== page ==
Success, growing up, seemed as tangible as an orange. If I closed my eyes, I could hold it, I could smell it, I could almost taste it. Good grades, a degree, owning a home and having a career where I swung from one salary band to the next like Tarzan on his vines, all felt within my reach. But the older I’ve gotten the more I’ve come to wonder how money relates to success, and how ‘success’ relates to happiness.
Some of the most ‘successful’ people I know, the ones who are making a real impact on the world, and who are happy because of it, also don’t have that much money. On the flipside, the most anxious and miserable I’ve been is when I haven’t had enough money to pay my rent. Zadie Smith says that being low on cash is an ‘existential threat’, as she explains in her essay Life Writing: “When each bill hitting the mat no longer represents an existential threat you are freed from an inhibiting and oppressive form of daily fear.” Money doesn’t equal success or happiness, but it does equal stability and a sense of potential in life. And surely those feelings constitute their own form success?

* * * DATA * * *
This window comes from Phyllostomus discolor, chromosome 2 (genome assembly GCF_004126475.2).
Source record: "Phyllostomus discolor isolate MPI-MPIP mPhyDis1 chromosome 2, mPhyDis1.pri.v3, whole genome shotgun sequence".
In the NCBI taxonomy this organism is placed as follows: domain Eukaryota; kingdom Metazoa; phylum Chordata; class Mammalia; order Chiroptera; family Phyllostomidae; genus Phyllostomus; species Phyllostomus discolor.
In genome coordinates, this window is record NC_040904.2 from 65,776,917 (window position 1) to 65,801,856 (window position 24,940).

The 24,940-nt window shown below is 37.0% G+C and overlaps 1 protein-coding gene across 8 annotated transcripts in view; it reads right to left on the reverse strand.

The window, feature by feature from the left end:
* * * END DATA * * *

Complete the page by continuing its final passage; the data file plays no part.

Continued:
2. How Brexit is going to work. I don’t have a clue.
3. Where the line is between confidence and arrogance. We’ve all met those people who are buzzing with so much self-confidence that they practically levitate. Generally, I think a bit of humility is just polite – ‘yeah, everything’s good, can’t complain’ is code for ‘my life is literally a dreamland right now, but I don’t want to rub it in’. On the flip-side, though, there is a school of thought which says that humility, when it takes the form of self-negation – i.e. when you’re constantly saying, ‘oh I’m rubbish really, this was just a massive fluke…’ – can be hugely damaging to self-esteem, mental health and career prospects. Excessive humility is also a trap that lots of women are pushed into (I say ‘pushed’ rather than ‘fall’ because countless studies have shown that women who have the same level of self-confidence as men are often perceived as overly aggressive - we often have no choice but to make ourselves slavishly humble). But still, too much confidence does just make you seem like a dick - even science says so.